December 4, 2021

Dubai Week

Complete Dubai News World

The video reveals that the "study" finger burst is the fastest movement in the human body

The video reveals that the “study” finger burst is the fastest movement in the human body

A new study has found that the fastest movement of human beings, which almost everyone does without even realizing it for a moment, is one of the fastest movements of the body and exceeds the blink of an eye.

A team of scientists and researchers from the Georgia Institute of Technology measured the speed and acceleration of the eruption of the fingers located between the thumb and middle finger.
Scientists used high-speed cameras and the latest Force sensors to measure.

According to the Scientific Journal of the Royal Society’s Interface, scientists have found that this finger crack is the fastest movement ever recorded in the human body.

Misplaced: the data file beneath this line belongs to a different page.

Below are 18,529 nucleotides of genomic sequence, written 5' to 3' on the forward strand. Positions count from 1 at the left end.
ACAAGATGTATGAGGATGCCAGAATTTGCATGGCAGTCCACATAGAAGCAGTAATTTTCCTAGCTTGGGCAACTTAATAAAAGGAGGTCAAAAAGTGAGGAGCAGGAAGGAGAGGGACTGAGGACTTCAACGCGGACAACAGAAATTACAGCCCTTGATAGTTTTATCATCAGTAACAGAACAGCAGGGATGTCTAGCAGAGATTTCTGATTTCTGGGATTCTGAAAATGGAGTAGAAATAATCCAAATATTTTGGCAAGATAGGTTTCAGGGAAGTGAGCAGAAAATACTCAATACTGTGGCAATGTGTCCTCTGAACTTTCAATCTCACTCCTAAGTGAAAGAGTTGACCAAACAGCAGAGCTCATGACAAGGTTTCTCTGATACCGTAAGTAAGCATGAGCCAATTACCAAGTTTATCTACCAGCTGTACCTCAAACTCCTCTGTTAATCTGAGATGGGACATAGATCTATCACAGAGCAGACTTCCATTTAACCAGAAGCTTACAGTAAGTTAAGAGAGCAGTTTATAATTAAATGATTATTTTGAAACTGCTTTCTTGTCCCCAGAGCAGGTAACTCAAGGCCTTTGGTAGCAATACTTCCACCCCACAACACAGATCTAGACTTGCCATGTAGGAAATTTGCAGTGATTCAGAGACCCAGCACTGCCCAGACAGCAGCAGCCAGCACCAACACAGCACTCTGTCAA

read more:The life of a shop worker may have been in danger when the phone battery exploded Video

The results show that the speed of the finger during this movement can reach 7800 degrees per second, the maximum acceleration of rotation is 1.6 million degrees per square second, and three times faster than the hand speed of a professional baseball player. According to a report in “LifeScience” magazine.

The clicks work by using the arm muscles as a motor to load the spring-like tendons in the fingers and hands, which provide flexible energy that is quickly released to create amazing acceleration of the fingers.

The friction between the thumb and middle finger plays an important role in the latch by attaching the middle finger to the thumb and preventing it from moving. Once enough energy is generated, the friction is overcome, and the thumb and middle finger release each other, unleashing the sound-producing collision.

See also  Nokia has announced the official release date of the G50 5G phone

“When I first looked at the data, I jumped out of my seat,” said Chad Pamla, an associate professor of chemistry and biomolecular engineering at the Georgia Institute of Technology. 20 times faster than the blink of an eye. “It takes more than 150 milliseconds.”